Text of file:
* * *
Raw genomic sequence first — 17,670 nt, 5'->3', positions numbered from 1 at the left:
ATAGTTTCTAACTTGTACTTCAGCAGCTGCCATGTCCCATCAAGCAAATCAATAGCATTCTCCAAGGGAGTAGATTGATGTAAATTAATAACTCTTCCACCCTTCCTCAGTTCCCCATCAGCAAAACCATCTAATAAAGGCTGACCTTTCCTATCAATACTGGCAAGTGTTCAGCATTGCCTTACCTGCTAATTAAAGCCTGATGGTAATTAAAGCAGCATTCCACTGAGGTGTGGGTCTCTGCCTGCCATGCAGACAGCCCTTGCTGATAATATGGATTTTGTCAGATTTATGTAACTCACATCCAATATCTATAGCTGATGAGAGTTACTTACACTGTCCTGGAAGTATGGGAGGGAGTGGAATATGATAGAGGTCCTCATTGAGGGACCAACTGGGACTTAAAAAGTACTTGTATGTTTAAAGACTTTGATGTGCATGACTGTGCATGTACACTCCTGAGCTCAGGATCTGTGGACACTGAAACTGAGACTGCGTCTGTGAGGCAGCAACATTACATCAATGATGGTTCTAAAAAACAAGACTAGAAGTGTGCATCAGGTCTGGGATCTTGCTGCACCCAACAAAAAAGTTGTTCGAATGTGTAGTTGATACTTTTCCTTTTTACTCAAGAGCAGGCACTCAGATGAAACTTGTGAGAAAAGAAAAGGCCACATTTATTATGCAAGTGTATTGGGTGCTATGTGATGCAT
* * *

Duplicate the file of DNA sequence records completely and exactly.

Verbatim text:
Raw genomic sequence first — 17,670 nt, 5'->3', positions numbered from 1 at the left:
ATAGTTTCTAACTTGTACTTCAGCAGCTGCCATGTCCCATCAAGCAAATCAATAGCATTCTCCAAGGGAGTAGATTGATGTAAATTAATAACTCTTCCACCCTTCCTCAGTTCCCCATCAGCAAAACCATCTAATAAAGGCTGACCTTTCCTATCAATACTGGCAAGTGTTCAGCATTGCCTTACCTGCTAATTAAAGCCTGATGGTAATTAAAGCAGCATTCCACTGAGGTGTGGGTCTCTGCCTGCCATGCAGACAGCCCTTGCTGATAATATGGATTTTGTCAGATTTATGTAACTCACATCCAATATCTATAGCTGATGAGAGTTACTTACACTGTCCTGGAAGTATGGGAGGGAGTGGAATATGATAGAGGTCCTCATTGAGGGACCAACTGGGACTTAAAAAGTACTTGTATGTTTAAAGACTTTGATGTGCATGACTGTGCATGTACACTCCTGAGCTCAGGATCTGTGGACACTGAAACTGAGACTGCGTCTGTGAGGCAGCAACATTACATCAATGATGGTTCTAAAAAACAAGACTAGAAGTGTGCATCAGGTCTGGGATCTTGCTGCACCCAACAAAAAAGTTGTTCGAATGTGTAGTTGATACTTTTCCTTTTTACTCAAGAGCAGGCACTCAGATGAAACTTGTGAGAAAAGAAAAGGCCACATTTATTATGCAAGTGTATTGGGTGCTATGTGATGCAT